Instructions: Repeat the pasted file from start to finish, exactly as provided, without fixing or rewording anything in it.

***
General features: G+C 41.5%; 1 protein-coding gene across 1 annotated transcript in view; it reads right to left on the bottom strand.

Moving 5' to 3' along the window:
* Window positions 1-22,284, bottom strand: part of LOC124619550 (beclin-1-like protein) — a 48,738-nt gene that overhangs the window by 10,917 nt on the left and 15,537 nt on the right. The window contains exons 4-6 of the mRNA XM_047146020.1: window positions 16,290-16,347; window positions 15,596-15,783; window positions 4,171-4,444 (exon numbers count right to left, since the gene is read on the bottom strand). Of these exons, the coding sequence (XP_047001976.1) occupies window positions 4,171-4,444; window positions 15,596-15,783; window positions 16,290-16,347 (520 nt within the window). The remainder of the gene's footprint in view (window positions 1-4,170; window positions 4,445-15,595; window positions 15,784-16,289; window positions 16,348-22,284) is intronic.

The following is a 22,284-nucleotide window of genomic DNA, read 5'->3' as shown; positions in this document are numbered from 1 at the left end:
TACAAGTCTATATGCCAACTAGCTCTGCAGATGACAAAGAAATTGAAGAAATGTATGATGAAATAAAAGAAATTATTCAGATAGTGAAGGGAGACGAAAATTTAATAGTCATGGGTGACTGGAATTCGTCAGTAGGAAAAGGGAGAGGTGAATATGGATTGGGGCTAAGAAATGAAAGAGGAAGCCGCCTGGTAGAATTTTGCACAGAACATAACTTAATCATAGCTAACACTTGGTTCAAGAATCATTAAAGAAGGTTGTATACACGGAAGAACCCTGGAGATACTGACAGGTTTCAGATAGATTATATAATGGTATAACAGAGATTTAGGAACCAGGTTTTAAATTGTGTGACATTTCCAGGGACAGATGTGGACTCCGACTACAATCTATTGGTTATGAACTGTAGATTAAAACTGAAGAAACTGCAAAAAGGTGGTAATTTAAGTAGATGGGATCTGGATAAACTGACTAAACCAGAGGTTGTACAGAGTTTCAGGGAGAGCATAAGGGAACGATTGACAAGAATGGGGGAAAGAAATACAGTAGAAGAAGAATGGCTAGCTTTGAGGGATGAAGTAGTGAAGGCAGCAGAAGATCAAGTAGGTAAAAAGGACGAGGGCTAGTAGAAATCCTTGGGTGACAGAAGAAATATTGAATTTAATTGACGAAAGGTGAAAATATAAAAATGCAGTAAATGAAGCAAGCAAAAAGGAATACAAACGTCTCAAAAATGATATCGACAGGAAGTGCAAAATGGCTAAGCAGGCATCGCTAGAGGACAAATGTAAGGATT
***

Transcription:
General features: G+C 41.5%; 1 protein-coding gene across 1 annotated transcript in view; it reads right to left on the bottom strand.

Moving 5' to 3' along the window:
* Window positions 1-22,284, bottom strand: part of LOC124619550 (beclin-1-like protein) — a 48,738-nt gene that overhangs the window by 10,917 nt on the left and 15,537 nt on the right. The window contains exons 4-6 of the mRNA XM_047146020.1: window positions 16,290-16,347; window positions 15,596-15,783; window positions 4,171-4,444 (exon numbers count right to left, since the gene is read on the bottom strand). Of these exons, the coding sequence (XP_047001976.1) occupies window positions 4,171-4,444; window positions 15,596-15,783; window positions 16,290-16,347 (520 nt within the window). The remainder of the gene's footprint in view (window positions 1-4,170; window positions 4,445-15,595; window positions 15,784-16,289; window positions 16,348-22,284) is intronic.

The following is a 22,284-nucleotide window of genomic DNA, read 5'->3' as shown; positions in this document are numbered from 1 at the left end:
TACAAGTCTATATGCCAACTAGCTCTGCAGATGACAAAGAAATTGAAGAAATGTATGATGAAATAAAAGAAATTATTCAGATAGTGAAGGGAGACGAAAATTTAATAGTCATGGGTGACTGGAATTCGTCAGTAGGAAAAGGGAGAGGTGAATATGGATTGGGGCTAAGAAATGAAAGAGGAAGCCGCCTGGTAGAATTTTGCACAGAACATAACTTAATCATAGCTAACACTTGGTTCAAGAATCATTAAAGAAGGTTGTATACACGGAAGAACCCTGGAGATACTGACAGGTTTCAGATAGATTATATAATGGTATAACAGAGATTTAGGAACCAGGTTTTAAATTGTGTGACATTTCCAGGGACAGATGTGGACTCCGACTACAATCTATTGGTTATGAACTGTAGATTAAAACTGAAGAAACTGCAAAAAGGTGGTAATTTAAGTAGATGGGATCTGGATAAACTGACTAAACCAGAGGTTGTACAGAGTTTCAGGGAGAGCATAAGGGAACGATTGACAAGAATGGGGGAAAGAAATACAGTAGAAGAAGAATGGCTAGCTTTGAGGGATGAAGTAGTGAAGGCAGCAGAAGATCAAGTAGGTAAAAAGGACGAGGGCTAGTAGAAATCCTTGGGTGACAGAAGAAATATTGAATTTAATTGACGAAAGGTGAAAATATAAAAATGCAGTAAATGAAGCAAGCAAAAAGGAATACAAACGTCTCAAAAATGATATCGACAGGAAGTGCAAAATGGCTAAGCAGGCATCGCTAGAGGACAAATGTAAGGATT